Diagnostic laparoscopy in cases of suspected appendicitis: Does the appendix have to be removed?
Waag, K. L.
SourcePediatric Endosurgery and Innovative Techniques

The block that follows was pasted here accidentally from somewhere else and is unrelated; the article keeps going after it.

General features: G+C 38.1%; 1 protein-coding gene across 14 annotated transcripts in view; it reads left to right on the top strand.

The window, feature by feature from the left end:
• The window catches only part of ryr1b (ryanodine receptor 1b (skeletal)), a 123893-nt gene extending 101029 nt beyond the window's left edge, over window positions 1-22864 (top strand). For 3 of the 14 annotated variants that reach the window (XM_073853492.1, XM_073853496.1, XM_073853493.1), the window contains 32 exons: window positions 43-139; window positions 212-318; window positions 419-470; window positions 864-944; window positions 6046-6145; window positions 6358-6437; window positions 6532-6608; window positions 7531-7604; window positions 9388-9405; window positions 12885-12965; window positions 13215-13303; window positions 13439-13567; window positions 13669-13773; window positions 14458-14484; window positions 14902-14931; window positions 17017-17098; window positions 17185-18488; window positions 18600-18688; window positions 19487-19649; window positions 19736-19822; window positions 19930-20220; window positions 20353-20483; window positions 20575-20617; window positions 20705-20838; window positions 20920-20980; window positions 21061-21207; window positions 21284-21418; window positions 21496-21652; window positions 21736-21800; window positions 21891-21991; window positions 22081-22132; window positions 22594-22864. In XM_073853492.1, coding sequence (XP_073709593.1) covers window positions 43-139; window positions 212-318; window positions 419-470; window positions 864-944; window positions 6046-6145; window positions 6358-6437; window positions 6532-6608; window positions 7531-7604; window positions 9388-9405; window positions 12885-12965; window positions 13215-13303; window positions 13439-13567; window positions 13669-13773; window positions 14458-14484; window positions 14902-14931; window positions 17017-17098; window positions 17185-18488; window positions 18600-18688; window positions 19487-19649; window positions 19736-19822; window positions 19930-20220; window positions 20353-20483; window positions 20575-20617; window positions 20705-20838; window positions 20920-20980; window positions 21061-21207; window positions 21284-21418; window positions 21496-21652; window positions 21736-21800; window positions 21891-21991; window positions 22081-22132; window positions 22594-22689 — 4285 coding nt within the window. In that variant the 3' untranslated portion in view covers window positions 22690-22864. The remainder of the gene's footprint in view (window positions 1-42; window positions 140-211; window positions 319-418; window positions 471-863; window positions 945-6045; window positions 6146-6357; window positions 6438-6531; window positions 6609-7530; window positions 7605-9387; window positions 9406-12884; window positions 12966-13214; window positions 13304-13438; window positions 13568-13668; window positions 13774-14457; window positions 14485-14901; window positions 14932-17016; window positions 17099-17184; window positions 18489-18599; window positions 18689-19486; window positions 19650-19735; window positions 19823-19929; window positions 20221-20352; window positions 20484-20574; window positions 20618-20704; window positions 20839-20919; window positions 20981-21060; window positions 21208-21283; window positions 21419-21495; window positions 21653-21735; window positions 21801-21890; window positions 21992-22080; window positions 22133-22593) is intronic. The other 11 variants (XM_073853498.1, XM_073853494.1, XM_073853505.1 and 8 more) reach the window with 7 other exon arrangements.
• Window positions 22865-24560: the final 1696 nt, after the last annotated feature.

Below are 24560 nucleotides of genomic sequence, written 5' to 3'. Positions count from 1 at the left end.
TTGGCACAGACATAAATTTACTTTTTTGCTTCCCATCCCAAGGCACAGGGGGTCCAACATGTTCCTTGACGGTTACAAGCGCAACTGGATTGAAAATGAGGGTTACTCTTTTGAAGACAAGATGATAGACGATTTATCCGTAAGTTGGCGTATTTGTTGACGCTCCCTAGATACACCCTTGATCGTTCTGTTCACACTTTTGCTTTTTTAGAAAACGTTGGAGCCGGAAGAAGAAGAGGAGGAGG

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Purpose: The objective of this prospective study was to evaluate the efficacy of diagnostic laparoscopy in children with recurrent (chronic) unspecific abdominal pain as well as children with acute signs of appendicitis, leaving the appendix in situ when there were no visible signs of infection. Patients and Methods: In the last 5 years, we performed 170 laparoscopic appendectomies. In addition, we left the appendix in situ in 24 girls (mean age 12.3 years) and 13 boys (8.8 years). Of these children, 23 underwent laparoscopy after recurrent (three or more) hospitalizations due to abdominal pain of unclear origin and 14 because of acute signs of appendicitis. In these 37 cases, a standard laparoscopy was performed using a 4.5-mm laparoscope and 3-mm instruments. The mean operation time was 28 minutes. Results: In 14 girls and 5 boys, we could not detect any pathological findings. In 10 girls, we verified para-ovarian or ovarian cysts and adhesions, which were treated laparoscopically. In the 8 boys, adhesions and elongated sigmoid colon were detected and treated laparoscopically if appropriate. Of these 37 children, 32 have had no recurrent pain, and all were followed closely. Three girls had persisting pain within 1 year after laparoscopy. In one case the pain continues. However, this girl is under psychological treatment. A boy was operated on 1 year later with acute appendicitis. In our partner hospital, all children with suspected appendicitis underwent appendectomy. In 29 cases, additional pathology was found and treated when indicated. The mean operation time was 46 minutes. Nine patients continued having pain for more than 1 year after appendectomy. Conclusion: In our opinion, diagnostic laparoscopy in cases of suspected appendicitis should not automatically lead to an appendectomy, especially when additional findings might be the cause of pain.